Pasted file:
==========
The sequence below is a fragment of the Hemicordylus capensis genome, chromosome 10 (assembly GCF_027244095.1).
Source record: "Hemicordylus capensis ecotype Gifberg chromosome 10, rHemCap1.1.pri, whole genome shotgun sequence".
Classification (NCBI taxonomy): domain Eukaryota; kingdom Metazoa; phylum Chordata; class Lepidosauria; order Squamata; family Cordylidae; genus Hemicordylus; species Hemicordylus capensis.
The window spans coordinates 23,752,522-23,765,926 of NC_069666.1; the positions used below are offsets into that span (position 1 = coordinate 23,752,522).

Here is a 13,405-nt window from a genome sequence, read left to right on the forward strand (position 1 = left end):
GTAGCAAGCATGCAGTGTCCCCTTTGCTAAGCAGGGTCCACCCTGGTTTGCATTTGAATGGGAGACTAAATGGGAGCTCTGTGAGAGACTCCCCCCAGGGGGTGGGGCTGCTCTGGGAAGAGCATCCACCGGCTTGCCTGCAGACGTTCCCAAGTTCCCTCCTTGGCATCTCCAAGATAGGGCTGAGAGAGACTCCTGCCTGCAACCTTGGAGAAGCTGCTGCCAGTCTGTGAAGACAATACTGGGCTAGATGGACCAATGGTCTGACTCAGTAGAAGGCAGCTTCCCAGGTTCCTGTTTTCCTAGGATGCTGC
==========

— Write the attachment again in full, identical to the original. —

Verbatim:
The sequence below is a fragment of the Hemicordylus capensis genome, chromosome 10 (assembly GCF_027244095.1).
Source record: "Hemicordylus capensis ecotype Gifberg chromosome 10, rHemCap1.1.pri, whole genome shotgun sequence".
Classification (NCBI taxonomy): domain Eukaryota; kingdom Metazoa; phylum Chordata; class Lepidosauria; order Squamata; family Cordylidae; genus Hemicordylus; species Hemicordylus capensis.
The window spans coordinates 23,752,522-23,765,926 of NC_069666.1; the positions used below are offsets into that span (position 1 = coordinate 23,752,522).

Here is a 13,405-nt window from a genome sequence, read left to right on the forward strand (position 1 = left end):
GTAGCAAGCATGCAGTGTCCCCTTTGCTAAGCAGGGTCCACCCTGGTTTGCATTTGAATGGGAGACTAAATGGGAGCTCTGTGAGAGACTCCCCCCAGGGGGTGGGGCTGCTCTGGGAAGAGCATCCACCGGCTTGCCTGCAGACGTTCCCAAGTTCCCTCCTTGGCATCTCCAAGATAGGGCTGAGAGAGACTCCTGCCTGCAACCTTGGAGAAGCTGCTGCCAGTCTGTGAAGACAATACTGGGCTAGATGGACCAATGGTCTGACTCAGTAGAAGGCAGCTTCCCAGGTTCCTGTTTTCCTAGGATGCTGC